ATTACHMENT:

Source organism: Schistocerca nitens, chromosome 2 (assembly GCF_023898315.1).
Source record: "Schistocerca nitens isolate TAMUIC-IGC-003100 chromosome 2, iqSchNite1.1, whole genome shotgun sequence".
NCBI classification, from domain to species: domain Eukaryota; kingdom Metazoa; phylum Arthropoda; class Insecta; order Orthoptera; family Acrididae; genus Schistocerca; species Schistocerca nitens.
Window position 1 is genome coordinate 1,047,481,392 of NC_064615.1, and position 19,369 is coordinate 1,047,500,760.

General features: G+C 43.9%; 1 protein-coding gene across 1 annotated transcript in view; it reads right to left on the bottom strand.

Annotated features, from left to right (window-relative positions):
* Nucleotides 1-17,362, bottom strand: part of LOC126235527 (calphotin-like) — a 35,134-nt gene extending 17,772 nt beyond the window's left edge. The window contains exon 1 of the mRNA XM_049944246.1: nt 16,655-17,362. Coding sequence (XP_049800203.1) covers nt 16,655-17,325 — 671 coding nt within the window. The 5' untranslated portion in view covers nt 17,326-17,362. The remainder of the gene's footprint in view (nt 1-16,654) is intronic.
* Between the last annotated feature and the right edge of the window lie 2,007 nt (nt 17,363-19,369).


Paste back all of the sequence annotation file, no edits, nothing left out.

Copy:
Source organism: Schistocerca nitens, chromosome 2 (assembly GCF_023898315.1).
Source record: "Schistocerca nitens isolate TAMUIC-IGC-003100 chromosome 2, iqSchNite1.1, whole genome shotgun sequence".
NCBI classification, from domain to species: domain Eukaryota; kingdom Metazoa; phylum Arthropoda; class Insecta; order Orthoptera; family Acrididae; genus Schistocerca; species Schistocerca nitens.
Window position 1 is genome coordinate 1,047,481,392 of NC_064615.1, and position 19,369 is coordinate 1,047,500,760.

General features: G+C 43.9%; 1 protein-coding gene across 1 annotated transcript in view; it reads right to left on the bottom strand.

Annotated features, from left to right (window-relative positions):
* Nucleotides 1-17,362, bottom strand: part of LOC126235527 (calphotin-like) — a 35,134-nt gene extending 17,772 nt beyond the window's left edge. The window contains exon 1 of the mRNA XM_049944246.1: nt 16,655-17,362. Coding sequence (XP_049800203.1) covers nt 16,655-17,325 — 671 coding nt within the window. The 5' untranslated portion in view covers nt 17,326-17,362. The remainder of the gene's footprint in view (nt 1-16,654) is intronic.
* Between the last annotated feature and the right edge of the window lie 2,007 nt (nt 17,363-19,369).